Belgrade Badge Hacks

We’re still coming off the Hackaday Belgrade conference right now. If you were there, you know it was the greatest hardware conference ever. If you weren’t there, you missed out. Sorry. (Make sure you get in on the Hackaday Superconference in November.)

One of the many highlights of the Belgrade conference was, of course, the badge. The 2018 Hackaday Belgrade Badge is a masterpiece of hardware with a 55-key keyboard, RGB TFT LED, speaker, and a BASIC interpreter.

This badge is a masterpiece of electronic design by Voja Antonic. Just to take one small example from the design, check out the placement of the buttons. Think the slightly rotated buttons that make up the keyboard is only a stylistic choice? It’s not; by carefully rotating each button, the legs of each switch can fit in between each other. It’s brilliant.

Starting hardware this good, adding amazing software by Jaromir Sukuba to bring it to life, and distributing a badge to each hacker through the door is the perfect recipe for some amazing hacks. What were the best badge hacking tricks we saw at the 2018 Hackaday Belgrade conference? Check out the video of the badge hacking ceremonies and then join us below for a few of our favorites.

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After decades, the demoscene has been elevated to an art. This is the community built around pushing pixels, blitting blitters, and generally squeezing every last bit of performance out of a computer system, for the sole purpose of making really cool graphics and awesome music.

The Hackaday Belgrade badge has an enormous display with full color, so it only makes sense there would be a few demoscene entries to our badge hacking competition. One of the best comes from [], who made a demo featuring high-resolution images and real-time rendered plasma effects along with pre-rendered animation.

Of course, this requires a video, so dig into this spectacular demo posted to Kory’s Twitter feed.

A Modem!

[bosko]’s ‘modem’ for the Belgrade Badge
The 2018 Belgrade Badge is designed to be a wearable version of a home computer. With the inclusion of an expansion header, it’s begging to have more hardware connected. The badge has a full BASIC interpreter, and the TX and RX lines of a serial port are just sitting there. What could this possibly mean?

For [bosko], home computers meant connecting to the world through BBSes. Is that even possible with this badge? Of course it is, all you need is a modem.

Since acoustic couplers don’t fit smartphones, [bosko]’s ‘modem’ is actually a NodeMCU board with an ESP8266. Yes, it’s a WiFi to serial port adapter, pieced together out of three dollars worth of hardware and a few jumper leads. The code running on the badge is extremely simple, and basically just pushes bytes to the serial port. For the modem, [bosko] is just using the AT command set found in every ESP.

[bosko] did manage to connect his modem to a network, and even managed to pull up a BBS on the badge. It’s slow, yes, but really, what did you expect.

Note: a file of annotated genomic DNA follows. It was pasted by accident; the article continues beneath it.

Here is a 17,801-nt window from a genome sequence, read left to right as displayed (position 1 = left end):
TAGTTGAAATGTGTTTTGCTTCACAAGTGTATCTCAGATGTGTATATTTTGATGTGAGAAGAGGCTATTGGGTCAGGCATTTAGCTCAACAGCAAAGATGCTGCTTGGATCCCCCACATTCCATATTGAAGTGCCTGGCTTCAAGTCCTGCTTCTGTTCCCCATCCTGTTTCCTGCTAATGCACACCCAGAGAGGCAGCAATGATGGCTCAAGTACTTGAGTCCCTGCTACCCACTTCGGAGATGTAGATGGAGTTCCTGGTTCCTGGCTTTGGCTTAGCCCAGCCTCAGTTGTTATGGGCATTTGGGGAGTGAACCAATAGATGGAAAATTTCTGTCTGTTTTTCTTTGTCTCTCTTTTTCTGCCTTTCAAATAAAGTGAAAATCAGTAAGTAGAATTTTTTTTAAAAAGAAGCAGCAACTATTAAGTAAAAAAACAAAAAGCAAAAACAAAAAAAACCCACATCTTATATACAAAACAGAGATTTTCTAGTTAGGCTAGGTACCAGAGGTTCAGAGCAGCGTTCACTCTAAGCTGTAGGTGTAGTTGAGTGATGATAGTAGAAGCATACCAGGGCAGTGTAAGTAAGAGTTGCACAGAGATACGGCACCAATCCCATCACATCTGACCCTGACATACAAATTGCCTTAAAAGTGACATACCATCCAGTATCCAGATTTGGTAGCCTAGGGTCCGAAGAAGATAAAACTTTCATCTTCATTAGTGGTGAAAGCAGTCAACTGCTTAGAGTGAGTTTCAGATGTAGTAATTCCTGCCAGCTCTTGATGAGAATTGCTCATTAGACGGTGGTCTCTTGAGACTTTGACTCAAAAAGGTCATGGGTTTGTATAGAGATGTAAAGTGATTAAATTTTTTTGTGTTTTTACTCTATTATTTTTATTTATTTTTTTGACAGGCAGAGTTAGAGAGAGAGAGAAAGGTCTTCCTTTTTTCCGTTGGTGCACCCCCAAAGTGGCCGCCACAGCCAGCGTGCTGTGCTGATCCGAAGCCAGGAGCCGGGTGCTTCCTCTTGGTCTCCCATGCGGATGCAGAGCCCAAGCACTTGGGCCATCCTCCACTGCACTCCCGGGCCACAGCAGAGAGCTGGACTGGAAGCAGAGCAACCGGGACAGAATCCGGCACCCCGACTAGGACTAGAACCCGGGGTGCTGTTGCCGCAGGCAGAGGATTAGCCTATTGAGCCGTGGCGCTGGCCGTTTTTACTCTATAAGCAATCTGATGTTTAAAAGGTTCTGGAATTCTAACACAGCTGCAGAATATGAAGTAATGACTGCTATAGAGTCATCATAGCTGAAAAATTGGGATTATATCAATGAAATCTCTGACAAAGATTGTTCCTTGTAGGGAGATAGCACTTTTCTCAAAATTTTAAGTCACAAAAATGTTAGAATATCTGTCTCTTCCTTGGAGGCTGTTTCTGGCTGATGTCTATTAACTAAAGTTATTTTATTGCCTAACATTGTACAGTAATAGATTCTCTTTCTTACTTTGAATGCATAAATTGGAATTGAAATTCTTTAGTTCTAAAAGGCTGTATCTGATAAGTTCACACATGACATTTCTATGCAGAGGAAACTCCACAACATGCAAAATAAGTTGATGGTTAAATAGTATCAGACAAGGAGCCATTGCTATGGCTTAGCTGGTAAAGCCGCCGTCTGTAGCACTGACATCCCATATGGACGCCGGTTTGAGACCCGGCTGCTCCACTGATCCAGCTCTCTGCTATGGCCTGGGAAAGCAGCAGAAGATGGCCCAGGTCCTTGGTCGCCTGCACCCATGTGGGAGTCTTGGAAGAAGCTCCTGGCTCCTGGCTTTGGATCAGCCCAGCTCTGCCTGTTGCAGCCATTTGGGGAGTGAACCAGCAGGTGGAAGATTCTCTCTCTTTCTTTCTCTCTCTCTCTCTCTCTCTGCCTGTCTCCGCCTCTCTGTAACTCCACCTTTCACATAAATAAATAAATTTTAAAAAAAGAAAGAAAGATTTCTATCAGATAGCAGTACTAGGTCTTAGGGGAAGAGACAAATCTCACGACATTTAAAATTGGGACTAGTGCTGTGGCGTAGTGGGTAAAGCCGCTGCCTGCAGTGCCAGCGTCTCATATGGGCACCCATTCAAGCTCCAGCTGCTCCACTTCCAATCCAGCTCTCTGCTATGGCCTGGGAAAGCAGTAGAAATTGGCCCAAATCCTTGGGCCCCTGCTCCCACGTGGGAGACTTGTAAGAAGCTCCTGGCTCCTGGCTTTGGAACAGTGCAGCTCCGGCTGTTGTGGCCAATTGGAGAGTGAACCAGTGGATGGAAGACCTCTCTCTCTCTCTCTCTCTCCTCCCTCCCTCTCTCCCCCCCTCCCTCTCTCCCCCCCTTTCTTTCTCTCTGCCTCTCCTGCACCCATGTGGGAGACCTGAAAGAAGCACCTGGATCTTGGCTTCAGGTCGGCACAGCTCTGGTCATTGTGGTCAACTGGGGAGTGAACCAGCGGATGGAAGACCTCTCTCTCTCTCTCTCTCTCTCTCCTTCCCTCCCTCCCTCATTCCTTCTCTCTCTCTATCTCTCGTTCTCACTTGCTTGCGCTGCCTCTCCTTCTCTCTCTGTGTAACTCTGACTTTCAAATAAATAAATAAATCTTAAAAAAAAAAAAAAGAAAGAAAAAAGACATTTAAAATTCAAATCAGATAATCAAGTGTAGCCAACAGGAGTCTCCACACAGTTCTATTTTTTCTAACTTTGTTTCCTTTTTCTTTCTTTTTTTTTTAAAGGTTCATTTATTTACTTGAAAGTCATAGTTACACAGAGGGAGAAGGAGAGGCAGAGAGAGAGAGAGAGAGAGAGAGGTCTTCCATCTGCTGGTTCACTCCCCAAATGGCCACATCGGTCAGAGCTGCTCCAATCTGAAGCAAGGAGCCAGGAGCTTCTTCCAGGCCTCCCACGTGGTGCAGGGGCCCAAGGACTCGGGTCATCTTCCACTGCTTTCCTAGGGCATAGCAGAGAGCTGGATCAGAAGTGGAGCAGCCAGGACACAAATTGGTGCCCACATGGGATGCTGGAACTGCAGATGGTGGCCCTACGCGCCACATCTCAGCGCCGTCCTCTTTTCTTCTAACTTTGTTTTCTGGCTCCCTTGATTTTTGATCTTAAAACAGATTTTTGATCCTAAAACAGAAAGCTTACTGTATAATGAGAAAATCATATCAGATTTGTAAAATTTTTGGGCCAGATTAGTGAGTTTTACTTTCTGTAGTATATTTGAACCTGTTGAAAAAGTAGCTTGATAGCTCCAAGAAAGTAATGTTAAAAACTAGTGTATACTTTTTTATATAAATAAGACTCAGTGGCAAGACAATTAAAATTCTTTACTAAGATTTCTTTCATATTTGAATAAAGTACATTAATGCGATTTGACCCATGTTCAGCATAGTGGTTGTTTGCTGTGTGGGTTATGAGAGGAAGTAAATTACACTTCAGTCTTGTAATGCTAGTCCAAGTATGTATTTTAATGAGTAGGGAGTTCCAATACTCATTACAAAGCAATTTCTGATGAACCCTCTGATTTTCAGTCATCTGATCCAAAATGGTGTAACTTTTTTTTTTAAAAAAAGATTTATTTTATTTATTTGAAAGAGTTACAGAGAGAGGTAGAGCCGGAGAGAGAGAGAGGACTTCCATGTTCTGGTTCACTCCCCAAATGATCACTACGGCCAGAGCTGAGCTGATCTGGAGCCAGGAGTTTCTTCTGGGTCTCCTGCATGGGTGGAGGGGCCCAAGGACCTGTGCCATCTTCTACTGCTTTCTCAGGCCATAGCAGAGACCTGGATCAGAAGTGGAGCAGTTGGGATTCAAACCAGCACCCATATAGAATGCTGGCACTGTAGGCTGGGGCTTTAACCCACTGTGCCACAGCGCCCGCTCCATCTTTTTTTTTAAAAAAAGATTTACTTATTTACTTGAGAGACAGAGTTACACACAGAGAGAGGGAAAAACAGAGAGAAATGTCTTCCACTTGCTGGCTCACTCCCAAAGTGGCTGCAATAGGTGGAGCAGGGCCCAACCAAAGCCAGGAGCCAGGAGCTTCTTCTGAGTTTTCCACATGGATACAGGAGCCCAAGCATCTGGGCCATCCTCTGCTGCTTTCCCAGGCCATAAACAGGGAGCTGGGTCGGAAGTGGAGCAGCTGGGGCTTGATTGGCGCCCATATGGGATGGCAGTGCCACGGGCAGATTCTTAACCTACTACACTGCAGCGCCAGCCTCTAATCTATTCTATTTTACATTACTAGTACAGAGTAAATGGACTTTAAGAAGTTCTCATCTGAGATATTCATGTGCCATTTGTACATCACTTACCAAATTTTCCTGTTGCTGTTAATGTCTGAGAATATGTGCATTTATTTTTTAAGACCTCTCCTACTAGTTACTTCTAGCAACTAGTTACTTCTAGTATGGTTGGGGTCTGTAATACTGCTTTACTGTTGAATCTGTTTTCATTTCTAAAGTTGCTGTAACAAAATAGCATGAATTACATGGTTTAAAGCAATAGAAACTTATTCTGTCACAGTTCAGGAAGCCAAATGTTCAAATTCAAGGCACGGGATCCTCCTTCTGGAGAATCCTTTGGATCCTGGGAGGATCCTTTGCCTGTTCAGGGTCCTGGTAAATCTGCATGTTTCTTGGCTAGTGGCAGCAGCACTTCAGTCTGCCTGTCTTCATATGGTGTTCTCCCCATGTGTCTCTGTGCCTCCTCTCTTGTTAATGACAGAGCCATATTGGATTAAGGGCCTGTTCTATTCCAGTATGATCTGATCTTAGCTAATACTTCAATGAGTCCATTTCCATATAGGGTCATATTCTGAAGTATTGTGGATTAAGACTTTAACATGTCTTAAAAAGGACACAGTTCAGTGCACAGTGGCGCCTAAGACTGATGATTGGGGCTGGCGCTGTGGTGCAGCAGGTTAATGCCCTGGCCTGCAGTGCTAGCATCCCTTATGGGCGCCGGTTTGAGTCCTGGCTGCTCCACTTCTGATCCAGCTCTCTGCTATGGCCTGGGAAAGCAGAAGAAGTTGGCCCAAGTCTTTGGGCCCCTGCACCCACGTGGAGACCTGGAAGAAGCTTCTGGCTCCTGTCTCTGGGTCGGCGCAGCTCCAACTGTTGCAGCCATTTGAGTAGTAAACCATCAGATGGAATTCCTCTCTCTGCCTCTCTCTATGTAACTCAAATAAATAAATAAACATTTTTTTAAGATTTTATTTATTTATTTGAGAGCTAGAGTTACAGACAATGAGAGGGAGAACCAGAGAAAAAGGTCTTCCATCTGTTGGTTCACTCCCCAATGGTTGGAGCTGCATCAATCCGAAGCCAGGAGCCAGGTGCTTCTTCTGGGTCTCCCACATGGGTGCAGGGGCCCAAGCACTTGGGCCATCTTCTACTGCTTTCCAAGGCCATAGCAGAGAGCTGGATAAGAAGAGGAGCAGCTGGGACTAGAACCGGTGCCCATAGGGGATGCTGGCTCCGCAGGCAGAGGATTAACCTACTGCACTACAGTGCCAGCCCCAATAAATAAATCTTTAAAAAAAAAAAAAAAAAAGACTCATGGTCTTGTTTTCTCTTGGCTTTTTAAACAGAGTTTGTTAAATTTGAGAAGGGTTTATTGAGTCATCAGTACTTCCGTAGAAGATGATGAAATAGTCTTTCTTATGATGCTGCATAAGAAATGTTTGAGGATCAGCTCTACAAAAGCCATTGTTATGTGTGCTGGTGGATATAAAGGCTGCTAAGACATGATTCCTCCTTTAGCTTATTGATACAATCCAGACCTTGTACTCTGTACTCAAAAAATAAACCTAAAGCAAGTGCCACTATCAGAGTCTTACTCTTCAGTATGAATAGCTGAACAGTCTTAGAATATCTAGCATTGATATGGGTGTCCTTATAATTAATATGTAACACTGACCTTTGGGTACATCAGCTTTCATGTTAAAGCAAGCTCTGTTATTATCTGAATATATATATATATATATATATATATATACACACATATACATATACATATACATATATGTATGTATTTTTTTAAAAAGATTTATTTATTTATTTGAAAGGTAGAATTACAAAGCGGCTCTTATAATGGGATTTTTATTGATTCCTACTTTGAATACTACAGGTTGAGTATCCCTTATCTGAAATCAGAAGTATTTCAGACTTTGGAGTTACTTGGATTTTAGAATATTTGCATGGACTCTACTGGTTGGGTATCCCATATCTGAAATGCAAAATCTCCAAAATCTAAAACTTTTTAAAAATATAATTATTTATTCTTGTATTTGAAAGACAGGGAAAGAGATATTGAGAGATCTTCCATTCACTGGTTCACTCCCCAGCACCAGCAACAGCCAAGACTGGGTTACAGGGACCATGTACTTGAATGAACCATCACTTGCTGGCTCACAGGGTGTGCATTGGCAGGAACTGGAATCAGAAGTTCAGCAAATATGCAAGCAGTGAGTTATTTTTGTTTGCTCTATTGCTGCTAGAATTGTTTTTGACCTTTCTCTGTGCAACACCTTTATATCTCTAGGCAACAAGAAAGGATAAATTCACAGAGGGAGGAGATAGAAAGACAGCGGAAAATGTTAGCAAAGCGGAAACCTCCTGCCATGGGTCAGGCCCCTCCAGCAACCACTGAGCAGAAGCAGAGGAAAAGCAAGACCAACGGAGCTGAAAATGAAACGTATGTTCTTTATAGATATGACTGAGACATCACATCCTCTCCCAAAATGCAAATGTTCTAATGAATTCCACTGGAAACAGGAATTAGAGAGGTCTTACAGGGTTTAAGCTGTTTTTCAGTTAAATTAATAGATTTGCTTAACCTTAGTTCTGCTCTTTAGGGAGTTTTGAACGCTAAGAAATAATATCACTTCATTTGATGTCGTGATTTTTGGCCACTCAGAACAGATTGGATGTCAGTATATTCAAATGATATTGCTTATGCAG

It’s a great proof of concept, and given that WiFi to serial adapters literally only cost two dollars, we can’t wait to see what else this badge can do. Is it possible to write a browser? We have just the website for that, and another one of the hacks shown during the badge hacking ceremony did manage to load up our retro page!

Shoot My Valentine

When you think of multiplayer games, Fortnite is probably the first thing that comes to mind. Actually, it’s probably not, but throwing the word ‘Fortnite’ into any post really helps out with SEO. Multiplayer games have been around for decades, but in the olden days they were a pain to configure. Does anyone remember IPX? Yeah, exactly.

With a home computer on a badge and a convenient serial port, it’s entirely possible to write a multiplayer game using a null modem cable made out of Dupont connectors. That’s exactly what [kramarb] did with his badge hack, Shoot My Valentine and the results are way more fun that might first think.

The game is extremely simple — it’s just a spaceship from Space Invaders shooting pixels up the screen. Two badges can play this game, and each badge tries to kill the other player by sending bullets over the serial port.

This is brilliant. It’s a real multiplayer game played over a serial port, all coded in just a few hours at the Hackaday Belgrade conference. Going further, it wouldn’t be too hard to make this game run wirelessly, possibly using a few IR LEDs. It would be amazing, and probably almost as reliable as the multiplayer on those old DOS games.

This Isn’t the End of our Retrocomputer Badge

The 2018 Hackaday Belgrade badge was a smashing success, and the best example yet we’ve had for what can be done with electronic conference badges. We’re planning a gigantic conference this November, the fourth annual Hackaday Superconference. The badge for the Supercon? All we can say now is that it will be based heavily on the best of the Belgrade badge. First, though, we need to buy the entire world’s supply of one particular brand of tact switches — there were over 20,000 of them in the room at Belgrade!

What does this mean? It means more opportunities to hack this badge. It might just be possible to add a floppy drive to this badge, and we want to see you try. We know it’s possible to get this badge on the Internet, and we want to see where people can take that. The entire purpose of this badge is to do something really fun with it during the three days of the con, and we can’t wait to see the other astonishing badge hacks that will be developed around this platform.

6 thoughts on “Belgrade Badge Hacks

  1. I wonder if one of these could be built into one of those “Rii i8” mini keyboards that are roughly this form factor. The buttons would be one of those rubber keypads instead of clicky keys.

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